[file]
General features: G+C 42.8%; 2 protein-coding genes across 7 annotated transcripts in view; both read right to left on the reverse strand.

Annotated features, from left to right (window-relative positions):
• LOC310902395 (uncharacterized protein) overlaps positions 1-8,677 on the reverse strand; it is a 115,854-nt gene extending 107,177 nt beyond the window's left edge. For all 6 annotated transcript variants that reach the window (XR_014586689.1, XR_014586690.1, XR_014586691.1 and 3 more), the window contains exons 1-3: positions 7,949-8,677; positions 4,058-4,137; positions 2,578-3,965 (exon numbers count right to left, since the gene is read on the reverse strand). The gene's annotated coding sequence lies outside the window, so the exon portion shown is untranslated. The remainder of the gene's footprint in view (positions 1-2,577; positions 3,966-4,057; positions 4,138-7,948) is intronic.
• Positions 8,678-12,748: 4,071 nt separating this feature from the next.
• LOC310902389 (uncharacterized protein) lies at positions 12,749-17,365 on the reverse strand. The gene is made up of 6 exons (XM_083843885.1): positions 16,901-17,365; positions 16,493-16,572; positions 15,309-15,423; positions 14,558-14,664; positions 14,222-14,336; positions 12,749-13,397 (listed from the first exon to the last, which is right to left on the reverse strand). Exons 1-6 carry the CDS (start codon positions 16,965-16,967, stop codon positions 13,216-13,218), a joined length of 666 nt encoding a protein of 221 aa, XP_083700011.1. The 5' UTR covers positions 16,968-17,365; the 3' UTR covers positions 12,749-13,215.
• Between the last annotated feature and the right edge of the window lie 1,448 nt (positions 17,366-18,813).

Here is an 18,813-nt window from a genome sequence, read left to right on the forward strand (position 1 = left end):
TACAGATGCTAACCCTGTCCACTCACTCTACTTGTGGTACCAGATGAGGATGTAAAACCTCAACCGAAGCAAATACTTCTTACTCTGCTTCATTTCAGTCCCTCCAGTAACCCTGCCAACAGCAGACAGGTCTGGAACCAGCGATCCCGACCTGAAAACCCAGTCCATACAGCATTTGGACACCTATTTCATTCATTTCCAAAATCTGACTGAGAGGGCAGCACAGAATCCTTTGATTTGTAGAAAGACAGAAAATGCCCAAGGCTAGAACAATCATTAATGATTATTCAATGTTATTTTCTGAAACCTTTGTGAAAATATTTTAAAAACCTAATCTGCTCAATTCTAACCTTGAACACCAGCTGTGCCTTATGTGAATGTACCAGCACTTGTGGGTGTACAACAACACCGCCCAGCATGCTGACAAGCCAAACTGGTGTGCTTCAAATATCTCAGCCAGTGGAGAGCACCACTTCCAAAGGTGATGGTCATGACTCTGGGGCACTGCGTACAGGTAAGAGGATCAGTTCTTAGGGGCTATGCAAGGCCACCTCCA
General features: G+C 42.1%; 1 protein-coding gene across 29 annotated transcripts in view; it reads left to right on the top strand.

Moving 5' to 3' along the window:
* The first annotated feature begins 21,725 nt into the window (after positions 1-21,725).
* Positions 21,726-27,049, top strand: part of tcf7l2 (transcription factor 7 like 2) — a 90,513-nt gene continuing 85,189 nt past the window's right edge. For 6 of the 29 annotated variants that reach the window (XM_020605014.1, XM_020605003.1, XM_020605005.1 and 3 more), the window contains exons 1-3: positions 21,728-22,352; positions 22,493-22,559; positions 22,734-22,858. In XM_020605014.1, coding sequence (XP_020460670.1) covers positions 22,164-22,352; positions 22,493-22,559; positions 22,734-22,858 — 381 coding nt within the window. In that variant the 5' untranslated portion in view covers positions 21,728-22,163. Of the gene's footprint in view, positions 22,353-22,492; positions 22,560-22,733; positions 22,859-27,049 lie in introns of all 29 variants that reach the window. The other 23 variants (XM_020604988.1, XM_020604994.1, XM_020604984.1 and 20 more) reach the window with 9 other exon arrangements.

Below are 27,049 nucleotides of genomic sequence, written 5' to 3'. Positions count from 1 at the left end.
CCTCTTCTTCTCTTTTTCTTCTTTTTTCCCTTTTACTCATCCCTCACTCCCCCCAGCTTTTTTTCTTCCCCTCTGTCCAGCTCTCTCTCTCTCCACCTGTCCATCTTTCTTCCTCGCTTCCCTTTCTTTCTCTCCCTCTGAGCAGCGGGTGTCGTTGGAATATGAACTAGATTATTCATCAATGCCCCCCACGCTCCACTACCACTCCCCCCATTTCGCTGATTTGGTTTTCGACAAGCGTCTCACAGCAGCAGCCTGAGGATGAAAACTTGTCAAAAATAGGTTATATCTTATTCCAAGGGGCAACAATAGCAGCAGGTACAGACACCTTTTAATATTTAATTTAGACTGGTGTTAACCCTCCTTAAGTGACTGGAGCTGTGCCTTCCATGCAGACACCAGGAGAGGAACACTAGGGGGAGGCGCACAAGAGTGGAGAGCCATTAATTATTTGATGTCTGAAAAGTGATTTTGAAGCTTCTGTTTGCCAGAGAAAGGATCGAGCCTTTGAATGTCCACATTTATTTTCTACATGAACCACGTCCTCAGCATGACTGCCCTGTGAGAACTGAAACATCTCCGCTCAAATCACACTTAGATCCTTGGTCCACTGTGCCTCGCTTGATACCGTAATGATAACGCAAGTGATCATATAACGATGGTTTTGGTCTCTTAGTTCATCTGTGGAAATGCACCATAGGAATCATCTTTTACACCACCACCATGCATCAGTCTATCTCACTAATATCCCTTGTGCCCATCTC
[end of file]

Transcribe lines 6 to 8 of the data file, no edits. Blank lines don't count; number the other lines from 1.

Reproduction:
• Between the last annotated feature and the right edge of the window lie 1,448 nt (positions 17,366-18,813).

Here is an 18,813-nt window from a genome sequence, read left to right on the forward strand (position 1 = left end):
TACAGATGCTAACCCTGTCCACTCACTCTACTTGTGGTACCAGATGAGGATGTAAAACCTCAACCGAAGCAAATACTTCTTACTCTGCTTCATTTCAGTCCCTCCAGTAACCCTGCCAACAGCAGACAGGTCTGGAACCAGCGATCCCGACCTGAAAACCCAGTCCATACAGCATTTGGACACCTATTTCATTCATTTCCAAAATCTGACTGAGAGGGCAGCACAGAATCCTTTGATTTGTAGAAAGACAGAAAATGCCCAAGGCTAGAACAATCATTAATGATTATTCAATGTTATTTTCTGAAACCTTTGTGAAAATATTTTAAAAACCTAATCTGCTCAATTCTAACCTTGAACACCAGCTGTGCCTTATGTGAATGTACCAGCACTTGTGGGTGTACAACAACACCGCCCAGCATGCTGACAAGCCAAACTGGTGTGCTTCAAATATCTCAGCCAGTGGAGAGCACCACTTCCAAAGGTGATGGTCATGACTCTGGGGCACTGCGTACAGGTAAGAGGATCAGTTCTTAGGGGCTATGCAAGGCCACCTCCA